2: Scholar of the First Sin will have you questioning everything you thought you knew about Dark Souls 2. Was that dragon always there? I though these knights didn’t respawn? I’m sure he dropped some Saints Ashes last time? For the uninitiated this remaster offers all of the infamous challenge and varied locations, but for those returning to Drangleic, these dungeons hide entirely new secrets.

It’s a brilliant way to remaster a game and a smart way of bringing the veteran players back to this long lost kingdom. The changes aren’t obvious initially; a giant hippo monster here, the lack of a slumbering knight there. However, the deeper you push into the twisted and crumbling land, the more Drangleic crawls into the unfamiliar. It’s unclear if From Software did this on purpose, but it’s an effective way of lowering the players guard, even when they know to expect change. On top of the enhanced graphics, the new layout of the world means that the more seasoned the warrior, the more carefully they must tread. Drangleic will not forgive the over confident.

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With the power of the next gen consoles, it’s not just arrogance that makes players lose their footing. The world of Drangleic is a gorgeous and diverse place, from the towering ruins of Hiedes Flame Tower, the lush overgrowth of the Forest of Giants and the eerily serene waters of the Shrine of Amana. Each area has a beautiful yet dreadful air that hangs over it, and a distinctive feel to boot. What has really improved is the lighting effects that dance disarmingly playfully between the ruins and trees. In Scholar of the First Sin, the light is fading from the world, and this is felt and seen in everywhere you trudge through as your cursed wander.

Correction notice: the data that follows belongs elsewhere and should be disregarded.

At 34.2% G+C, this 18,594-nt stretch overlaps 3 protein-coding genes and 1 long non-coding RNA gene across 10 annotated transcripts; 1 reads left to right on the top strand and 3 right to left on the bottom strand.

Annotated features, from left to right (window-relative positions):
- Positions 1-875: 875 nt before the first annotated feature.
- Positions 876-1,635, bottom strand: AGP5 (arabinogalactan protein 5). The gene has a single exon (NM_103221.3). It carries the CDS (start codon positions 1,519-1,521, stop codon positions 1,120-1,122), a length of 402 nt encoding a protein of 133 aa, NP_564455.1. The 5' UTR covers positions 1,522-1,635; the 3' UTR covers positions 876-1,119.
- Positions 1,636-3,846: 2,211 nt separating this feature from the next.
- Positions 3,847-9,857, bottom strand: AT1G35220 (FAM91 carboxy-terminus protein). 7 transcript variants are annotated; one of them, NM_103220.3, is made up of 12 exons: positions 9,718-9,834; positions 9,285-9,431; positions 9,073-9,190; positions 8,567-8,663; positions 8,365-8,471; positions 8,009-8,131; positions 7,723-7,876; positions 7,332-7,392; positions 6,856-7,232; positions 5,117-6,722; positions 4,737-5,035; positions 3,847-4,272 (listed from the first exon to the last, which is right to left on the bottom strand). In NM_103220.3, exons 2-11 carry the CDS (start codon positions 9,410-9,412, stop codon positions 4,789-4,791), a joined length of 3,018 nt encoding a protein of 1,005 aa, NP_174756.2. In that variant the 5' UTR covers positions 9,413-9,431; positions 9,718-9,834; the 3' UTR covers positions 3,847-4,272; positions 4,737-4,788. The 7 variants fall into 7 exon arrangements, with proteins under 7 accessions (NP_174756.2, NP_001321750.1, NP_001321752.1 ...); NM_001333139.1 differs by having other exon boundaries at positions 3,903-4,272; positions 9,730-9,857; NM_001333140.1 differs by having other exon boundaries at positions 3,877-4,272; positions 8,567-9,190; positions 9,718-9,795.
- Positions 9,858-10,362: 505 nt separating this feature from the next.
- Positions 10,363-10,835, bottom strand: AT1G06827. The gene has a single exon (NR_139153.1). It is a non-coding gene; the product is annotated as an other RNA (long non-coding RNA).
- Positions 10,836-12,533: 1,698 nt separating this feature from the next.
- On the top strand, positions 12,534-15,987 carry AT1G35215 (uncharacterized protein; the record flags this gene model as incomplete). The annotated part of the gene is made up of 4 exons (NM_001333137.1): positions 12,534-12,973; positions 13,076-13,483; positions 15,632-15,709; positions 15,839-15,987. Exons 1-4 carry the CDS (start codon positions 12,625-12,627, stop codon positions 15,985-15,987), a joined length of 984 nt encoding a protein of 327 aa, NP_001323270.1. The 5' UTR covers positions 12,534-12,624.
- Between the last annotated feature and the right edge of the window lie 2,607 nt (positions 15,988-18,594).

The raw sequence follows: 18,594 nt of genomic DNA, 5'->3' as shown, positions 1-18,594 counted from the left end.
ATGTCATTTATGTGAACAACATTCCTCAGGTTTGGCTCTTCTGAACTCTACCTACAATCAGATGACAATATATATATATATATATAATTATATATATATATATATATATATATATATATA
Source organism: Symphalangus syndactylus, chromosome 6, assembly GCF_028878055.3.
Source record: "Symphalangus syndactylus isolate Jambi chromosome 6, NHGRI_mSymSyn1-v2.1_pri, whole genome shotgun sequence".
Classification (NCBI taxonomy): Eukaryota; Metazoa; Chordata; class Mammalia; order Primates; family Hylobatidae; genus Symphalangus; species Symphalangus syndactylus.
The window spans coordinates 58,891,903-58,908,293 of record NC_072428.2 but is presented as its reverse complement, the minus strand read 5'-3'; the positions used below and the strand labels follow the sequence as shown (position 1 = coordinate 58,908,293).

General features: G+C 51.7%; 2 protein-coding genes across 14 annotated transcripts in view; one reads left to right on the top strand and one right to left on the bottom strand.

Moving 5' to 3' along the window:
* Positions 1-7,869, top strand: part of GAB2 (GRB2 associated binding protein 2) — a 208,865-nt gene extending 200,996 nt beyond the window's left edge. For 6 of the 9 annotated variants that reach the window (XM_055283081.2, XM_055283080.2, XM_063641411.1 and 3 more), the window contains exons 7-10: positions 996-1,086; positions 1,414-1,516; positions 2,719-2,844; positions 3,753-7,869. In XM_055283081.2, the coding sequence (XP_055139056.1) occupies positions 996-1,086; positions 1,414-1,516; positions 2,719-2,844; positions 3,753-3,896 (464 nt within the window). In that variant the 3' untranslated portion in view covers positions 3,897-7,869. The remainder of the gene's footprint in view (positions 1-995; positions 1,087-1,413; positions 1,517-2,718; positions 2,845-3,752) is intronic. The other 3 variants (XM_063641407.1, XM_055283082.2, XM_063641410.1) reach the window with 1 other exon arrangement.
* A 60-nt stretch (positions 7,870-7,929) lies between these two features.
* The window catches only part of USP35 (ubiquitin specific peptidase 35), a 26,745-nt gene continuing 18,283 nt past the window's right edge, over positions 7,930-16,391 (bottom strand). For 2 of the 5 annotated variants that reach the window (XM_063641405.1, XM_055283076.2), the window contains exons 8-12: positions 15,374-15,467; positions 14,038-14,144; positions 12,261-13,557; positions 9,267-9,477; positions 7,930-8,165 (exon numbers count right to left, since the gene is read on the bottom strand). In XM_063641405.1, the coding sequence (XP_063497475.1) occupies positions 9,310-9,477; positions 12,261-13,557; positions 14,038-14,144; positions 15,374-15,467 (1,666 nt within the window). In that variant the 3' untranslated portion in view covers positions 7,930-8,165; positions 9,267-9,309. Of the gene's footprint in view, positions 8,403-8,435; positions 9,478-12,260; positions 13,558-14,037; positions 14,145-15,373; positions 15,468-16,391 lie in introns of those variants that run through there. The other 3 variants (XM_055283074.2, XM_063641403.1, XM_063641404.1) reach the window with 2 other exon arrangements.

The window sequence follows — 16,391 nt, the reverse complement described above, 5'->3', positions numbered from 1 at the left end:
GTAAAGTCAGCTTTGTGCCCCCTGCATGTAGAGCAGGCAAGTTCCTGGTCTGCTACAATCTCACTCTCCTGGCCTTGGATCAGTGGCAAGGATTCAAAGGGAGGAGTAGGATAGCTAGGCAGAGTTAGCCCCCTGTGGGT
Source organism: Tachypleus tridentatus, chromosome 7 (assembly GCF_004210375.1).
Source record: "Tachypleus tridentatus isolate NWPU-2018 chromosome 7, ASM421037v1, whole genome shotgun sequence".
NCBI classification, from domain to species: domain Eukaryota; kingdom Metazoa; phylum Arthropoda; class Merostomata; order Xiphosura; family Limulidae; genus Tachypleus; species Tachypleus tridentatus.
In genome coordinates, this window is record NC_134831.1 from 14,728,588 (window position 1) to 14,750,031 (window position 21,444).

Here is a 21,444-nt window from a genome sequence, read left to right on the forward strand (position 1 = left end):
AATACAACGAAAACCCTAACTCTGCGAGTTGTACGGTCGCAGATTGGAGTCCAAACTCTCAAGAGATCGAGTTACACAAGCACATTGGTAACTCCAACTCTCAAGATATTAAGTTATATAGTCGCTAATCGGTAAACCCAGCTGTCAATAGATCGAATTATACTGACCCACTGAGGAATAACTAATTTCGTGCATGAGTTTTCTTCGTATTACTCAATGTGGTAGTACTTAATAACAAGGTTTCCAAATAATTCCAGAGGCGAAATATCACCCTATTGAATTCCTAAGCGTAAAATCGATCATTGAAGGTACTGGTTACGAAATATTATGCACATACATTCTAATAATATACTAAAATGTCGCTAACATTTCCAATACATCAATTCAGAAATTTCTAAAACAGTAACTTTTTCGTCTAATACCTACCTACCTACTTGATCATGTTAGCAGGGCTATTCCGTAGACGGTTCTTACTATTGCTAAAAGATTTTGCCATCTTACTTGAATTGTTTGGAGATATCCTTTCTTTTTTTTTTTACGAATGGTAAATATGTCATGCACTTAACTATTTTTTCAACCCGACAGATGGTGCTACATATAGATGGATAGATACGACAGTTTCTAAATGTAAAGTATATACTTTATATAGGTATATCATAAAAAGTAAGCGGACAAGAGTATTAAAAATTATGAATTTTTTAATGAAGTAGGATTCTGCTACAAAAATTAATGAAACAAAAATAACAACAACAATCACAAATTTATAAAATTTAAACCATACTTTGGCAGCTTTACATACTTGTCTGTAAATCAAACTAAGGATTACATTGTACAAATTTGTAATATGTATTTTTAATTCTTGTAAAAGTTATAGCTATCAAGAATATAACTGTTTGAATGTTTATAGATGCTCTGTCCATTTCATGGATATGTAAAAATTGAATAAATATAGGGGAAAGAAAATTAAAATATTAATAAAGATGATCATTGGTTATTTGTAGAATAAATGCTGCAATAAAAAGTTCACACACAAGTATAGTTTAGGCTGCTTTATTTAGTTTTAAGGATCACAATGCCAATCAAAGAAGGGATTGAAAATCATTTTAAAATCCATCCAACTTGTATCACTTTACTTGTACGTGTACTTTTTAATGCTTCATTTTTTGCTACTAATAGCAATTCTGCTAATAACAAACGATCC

Like Dark Souls before it, this title’s narrative is enigmatic at best and absent at worst. You are cursed, and seeking salvation is the dwindling ruins of a once powerful nation. Its residents now turned into maddening beasts and decrepit souls. You’ll meet other travellers on your quest to, but their fate is for you to discover as you coax out each fragment of story you can find.

The Dark Souls series has always been a challenging affair, with players forced to endure tough enemies, navigate impossible labyrinths and fight bewildering bosses, and Scholar is no exception. You’ll die over and over again, pushing a little further before falling flat and trying once more. Like Dark Souls 2’s original release, killing the same enemy enough times will eventually cause it to disappear from your trail, allowing even the most stumbling of heroes to make it through eventually. Its a mechanic you’ll have to use to deal with the fact that every time you die, you’ll come back with a little less health, all the way down to half health. This forces you to master each segment, memorising enemy movements and defeating them flawlessly if you have any hope of continuing without using the rare items that restore your health and your humanity.